The Cell: A Very Short Introduction (Very Short Introductions)
Terence Allen, Graham Cowling
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In this Very Short Introduction, Terrence Allen and Graham Cowling offer an illuminating account of the nature of cells--their basic structure, forms, division, signaling, and programmed death.
Allen and Cowling start with the simple "prokaryotic" cell--cells with no nucleus--and show how the bodies of more complex plants and animals consist of billions of "eukaryotic" cells, of varying kinds, adapted to fill different roles--red blood cells, muscle cells, branched neurons. The authors also show that each cell is an astonishingly complex chemical factory, the activities of which we have only begun to unravel in the past fifty years.
Blair ANIMAL RIGHTS • David DeGrazia ANTISEMITISM • Steven Beller THE APOCRYPHAL GOSPELS • Paul Foster ARCHAEOLOGY • Paul Bahn ARCHITECTURE • Andrew Ballantyne ARISTOCRACY • William Doyle ARISTOTLE • Jonathan Barnes ART HISTORY • Dana Arnold ART THEORY • Cynthia Freeland ATHEISM • Julian Baggini AUGUSTINE • Henry Chadwick AUTISM • Uta Frith BARTHES • Jonathan Culler BESTSELLERS • John Sutherland THE BIBLE • John Riches BIBLICAL ARCHEOLOGY • Eric H.
(as will be described in Chapter 4), and the dynamic nature of the cytoskeleton becomes its main characteristic. An organized cytoskeleton is a property restricted to eukaryotes, although similar proteins do exist in a rudimentary form in some bacteria. The eukaryotic cytoskeleton is defined as a network of three types of large proteins: microtubules (formed from the smaller protein, tubulin); intermediate filaments (a group of fibrous proteins with similar properties); and microfilaments
processes of the cell they infect. Their non-vital nature is emphasized by the capacity to make crystals of purified viruses in solution. The cell is the basic unit of life, and as such must fulfil three requirements: (1) to be a separate entity, requiring a surface membrane; (2) to interact with the surrounding environment to extract energy in some way for maintenance and growth; and (3) to replicate itself. These parameters are the same for all living beings, from the smallest bacterium, to any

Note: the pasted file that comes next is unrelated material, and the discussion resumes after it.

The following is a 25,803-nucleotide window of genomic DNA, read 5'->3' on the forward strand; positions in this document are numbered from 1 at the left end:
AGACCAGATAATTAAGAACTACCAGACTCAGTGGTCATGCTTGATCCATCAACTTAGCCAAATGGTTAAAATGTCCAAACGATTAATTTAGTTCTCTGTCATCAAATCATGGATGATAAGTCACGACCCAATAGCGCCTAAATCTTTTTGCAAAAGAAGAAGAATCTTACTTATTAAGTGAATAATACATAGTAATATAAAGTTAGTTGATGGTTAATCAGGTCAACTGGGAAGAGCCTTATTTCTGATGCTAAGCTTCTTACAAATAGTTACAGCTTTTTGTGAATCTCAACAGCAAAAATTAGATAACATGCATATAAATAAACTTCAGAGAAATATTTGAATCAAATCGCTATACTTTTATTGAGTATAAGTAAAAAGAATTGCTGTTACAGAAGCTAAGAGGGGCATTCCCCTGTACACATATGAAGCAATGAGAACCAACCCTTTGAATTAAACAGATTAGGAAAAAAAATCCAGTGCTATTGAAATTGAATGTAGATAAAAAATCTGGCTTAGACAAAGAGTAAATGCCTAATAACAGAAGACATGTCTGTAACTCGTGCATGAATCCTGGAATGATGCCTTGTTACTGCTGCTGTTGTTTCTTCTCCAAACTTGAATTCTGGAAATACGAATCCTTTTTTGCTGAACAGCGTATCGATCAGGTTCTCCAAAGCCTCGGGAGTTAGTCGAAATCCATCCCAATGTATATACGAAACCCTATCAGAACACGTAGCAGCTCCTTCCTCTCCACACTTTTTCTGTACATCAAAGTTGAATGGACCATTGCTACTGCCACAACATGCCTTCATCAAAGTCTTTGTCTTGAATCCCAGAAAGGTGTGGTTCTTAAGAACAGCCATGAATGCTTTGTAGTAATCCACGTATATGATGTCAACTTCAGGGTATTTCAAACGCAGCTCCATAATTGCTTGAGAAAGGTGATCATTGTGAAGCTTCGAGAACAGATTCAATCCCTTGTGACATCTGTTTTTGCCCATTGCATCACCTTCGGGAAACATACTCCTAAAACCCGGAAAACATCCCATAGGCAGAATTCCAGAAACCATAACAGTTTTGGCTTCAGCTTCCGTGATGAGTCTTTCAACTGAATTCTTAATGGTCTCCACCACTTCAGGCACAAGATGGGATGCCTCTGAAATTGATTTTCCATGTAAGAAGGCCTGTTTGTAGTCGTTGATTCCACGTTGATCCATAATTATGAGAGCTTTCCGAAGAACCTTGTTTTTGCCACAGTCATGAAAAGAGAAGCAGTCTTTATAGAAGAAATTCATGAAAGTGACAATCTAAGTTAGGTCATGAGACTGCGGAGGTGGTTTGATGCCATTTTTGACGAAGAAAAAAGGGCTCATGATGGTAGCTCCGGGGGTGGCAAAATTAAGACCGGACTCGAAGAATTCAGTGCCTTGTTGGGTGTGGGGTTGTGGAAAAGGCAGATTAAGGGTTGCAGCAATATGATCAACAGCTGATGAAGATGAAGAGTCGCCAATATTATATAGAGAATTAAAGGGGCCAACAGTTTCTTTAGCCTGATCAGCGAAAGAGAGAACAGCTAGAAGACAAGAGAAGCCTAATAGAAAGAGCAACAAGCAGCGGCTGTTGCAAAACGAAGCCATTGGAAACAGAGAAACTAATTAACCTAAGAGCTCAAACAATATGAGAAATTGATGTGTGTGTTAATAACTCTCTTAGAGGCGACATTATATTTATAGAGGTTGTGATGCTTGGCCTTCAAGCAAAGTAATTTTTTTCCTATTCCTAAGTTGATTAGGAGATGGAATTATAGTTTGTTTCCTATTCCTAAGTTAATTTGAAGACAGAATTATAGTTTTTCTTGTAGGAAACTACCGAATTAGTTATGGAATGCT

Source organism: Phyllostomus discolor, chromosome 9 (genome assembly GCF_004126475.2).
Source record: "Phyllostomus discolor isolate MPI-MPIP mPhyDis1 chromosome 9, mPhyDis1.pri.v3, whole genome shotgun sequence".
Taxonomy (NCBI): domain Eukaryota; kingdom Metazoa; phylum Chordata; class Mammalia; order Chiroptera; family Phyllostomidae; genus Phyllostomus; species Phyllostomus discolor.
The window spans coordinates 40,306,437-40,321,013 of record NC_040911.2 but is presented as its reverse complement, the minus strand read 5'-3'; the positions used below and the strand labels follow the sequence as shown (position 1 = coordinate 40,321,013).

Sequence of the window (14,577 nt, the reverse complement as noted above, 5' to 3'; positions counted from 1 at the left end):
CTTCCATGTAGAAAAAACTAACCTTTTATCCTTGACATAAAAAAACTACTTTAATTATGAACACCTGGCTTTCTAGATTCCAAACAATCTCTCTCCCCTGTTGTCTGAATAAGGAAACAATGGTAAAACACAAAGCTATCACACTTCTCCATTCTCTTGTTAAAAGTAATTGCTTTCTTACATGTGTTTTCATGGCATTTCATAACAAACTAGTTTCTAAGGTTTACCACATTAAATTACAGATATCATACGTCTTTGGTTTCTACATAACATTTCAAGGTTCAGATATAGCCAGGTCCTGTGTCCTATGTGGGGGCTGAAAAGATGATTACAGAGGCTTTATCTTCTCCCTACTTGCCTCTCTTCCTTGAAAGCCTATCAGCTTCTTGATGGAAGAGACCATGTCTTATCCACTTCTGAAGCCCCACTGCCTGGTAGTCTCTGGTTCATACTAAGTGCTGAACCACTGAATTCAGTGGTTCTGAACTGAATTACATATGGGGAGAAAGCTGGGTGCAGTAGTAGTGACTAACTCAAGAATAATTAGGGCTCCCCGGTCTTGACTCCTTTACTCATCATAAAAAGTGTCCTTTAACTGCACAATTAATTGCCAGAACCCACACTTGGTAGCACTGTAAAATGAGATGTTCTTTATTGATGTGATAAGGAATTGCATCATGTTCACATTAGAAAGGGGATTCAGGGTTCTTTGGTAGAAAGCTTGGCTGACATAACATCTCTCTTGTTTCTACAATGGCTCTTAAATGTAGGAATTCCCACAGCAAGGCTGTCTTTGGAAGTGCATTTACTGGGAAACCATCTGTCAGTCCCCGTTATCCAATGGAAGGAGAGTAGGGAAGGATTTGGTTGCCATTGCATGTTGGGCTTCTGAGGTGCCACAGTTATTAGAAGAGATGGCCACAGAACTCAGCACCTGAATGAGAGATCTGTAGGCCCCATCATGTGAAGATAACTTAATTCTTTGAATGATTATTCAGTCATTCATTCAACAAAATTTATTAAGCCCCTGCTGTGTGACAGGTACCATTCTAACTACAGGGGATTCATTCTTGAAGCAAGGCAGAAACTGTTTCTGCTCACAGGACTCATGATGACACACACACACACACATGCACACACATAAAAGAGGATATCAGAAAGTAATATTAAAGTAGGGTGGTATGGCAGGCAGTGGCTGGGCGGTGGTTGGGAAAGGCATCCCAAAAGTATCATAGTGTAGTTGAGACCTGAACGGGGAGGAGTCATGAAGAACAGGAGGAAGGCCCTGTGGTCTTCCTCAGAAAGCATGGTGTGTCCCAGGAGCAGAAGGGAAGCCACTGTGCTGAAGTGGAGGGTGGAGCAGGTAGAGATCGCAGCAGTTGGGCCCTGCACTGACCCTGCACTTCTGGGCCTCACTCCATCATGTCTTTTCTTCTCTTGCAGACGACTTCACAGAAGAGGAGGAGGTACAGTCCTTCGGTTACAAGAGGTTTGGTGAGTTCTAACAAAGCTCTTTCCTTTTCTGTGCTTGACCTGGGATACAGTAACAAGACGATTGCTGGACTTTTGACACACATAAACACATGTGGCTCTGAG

(neurotransmitters) between cells in a complex network extending throughout the body. Millions of sensory neurons have receptors that convert stimuli from the environment (light, touch, sound, smell) into electrical signals that feed back to the brain. Other motor neurons send information from the brain to the muscles and hormone-secreting glands. Interneurons mediate the information between the sensory and motor neurons. Neurons have specialized extensions called dendrites and axons. Dendrites
the suppression of genes that lead to differentiation. The default situation is to limit division and to differentiate. Nature has perhaps evolved an almost foolproof mechanism to protect the organism from the dangers of ES cells that evade the normal controls on growth. Germ-line stem cells generate sperm or eggs (haploid gametes) which have half the normal number of chromosomes, and transmit genetic information from one generation to the next. Such cells are easily identified, retrieved, and